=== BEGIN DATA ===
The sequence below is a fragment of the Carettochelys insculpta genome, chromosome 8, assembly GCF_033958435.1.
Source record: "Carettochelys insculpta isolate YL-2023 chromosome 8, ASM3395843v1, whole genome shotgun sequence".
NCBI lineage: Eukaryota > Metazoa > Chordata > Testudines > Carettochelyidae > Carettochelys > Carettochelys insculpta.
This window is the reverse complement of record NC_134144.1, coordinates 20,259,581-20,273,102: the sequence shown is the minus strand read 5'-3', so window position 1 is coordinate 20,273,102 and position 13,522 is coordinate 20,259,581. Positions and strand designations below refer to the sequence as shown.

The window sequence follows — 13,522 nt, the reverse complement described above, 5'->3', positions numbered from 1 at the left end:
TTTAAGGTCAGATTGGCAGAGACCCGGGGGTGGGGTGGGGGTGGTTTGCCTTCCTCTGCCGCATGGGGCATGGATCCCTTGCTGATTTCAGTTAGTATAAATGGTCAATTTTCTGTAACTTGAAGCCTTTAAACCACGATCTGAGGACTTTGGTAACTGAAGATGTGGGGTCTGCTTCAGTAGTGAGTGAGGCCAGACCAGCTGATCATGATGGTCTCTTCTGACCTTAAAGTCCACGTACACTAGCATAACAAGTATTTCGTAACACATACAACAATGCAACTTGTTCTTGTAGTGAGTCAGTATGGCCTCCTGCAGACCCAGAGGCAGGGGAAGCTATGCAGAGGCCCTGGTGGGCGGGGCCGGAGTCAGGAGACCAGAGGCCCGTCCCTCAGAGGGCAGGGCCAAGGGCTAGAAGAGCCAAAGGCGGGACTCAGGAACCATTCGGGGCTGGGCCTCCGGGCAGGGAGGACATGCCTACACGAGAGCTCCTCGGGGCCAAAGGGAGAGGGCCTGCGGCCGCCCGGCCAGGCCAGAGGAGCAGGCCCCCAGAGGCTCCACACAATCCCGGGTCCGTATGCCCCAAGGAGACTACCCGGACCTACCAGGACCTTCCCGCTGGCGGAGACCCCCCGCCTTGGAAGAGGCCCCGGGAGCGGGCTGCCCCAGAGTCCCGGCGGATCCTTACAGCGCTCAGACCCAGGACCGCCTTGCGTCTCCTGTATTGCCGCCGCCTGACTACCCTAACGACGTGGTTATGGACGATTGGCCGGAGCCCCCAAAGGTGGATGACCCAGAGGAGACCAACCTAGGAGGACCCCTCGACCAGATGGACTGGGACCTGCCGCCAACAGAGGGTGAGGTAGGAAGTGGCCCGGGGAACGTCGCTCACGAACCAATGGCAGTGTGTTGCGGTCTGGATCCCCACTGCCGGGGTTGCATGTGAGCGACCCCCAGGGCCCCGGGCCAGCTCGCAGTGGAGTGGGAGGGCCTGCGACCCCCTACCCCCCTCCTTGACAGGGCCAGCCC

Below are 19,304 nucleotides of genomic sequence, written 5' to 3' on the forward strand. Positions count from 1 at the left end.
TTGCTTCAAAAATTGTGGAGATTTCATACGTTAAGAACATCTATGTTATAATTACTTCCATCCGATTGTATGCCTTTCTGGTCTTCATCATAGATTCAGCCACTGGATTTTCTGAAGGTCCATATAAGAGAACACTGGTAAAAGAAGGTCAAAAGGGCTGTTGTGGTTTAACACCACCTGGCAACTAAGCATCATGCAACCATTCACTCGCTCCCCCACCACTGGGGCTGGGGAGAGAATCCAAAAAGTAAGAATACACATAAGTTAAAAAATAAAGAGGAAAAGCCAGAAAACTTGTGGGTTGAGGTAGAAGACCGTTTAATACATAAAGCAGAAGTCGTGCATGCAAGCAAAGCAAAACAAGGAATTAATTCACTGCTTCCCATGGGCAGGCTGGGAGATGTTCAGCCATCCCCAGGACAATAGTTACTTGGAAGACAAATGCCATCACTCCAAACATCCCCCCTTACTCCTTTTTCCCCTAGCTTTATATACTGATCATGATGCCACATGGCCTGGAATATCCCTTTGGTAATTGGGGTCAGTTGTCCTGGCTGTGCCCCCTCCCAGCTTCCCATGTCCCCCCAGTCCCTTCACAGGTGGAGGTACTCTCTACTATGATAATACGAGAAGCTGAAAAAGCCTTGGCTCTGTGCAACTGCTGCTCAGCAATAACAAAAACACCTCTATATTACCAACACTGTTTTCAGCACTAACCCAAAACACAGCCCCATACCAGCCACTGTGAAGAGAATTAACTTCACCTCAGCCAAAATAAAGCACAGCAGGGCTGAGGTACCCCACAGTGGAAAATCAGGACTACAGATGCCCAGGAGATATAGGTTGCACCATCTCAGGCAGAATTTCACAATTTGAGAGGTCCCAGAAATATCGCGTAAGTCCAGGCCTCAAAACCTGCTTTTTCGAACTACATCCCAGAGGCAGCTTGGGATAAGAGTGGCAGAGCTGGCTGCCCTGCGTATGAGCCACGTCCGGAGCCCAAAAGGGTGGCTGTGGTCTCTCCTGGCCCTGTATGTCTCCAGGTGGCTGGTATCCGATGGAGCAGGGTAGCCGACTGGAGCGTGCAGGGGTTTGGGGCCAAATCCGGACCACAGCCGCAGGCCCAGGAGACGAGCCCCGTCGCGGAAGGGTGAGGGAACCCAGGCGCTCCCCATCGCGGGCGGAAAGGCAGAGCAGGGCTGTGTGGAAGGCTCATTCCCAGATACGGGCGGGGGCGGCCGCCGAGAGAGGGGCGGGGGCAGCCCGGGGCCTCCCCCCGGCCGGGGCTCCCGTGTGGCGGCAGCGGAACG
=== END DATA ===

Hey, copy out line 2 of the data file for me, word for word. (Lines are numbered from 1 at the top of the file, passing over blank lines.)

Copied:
Source record: "Carettochelys insculpta isolate YL-2023 chromosome 8, ASM3395843v1, whole genome shotgun sequence".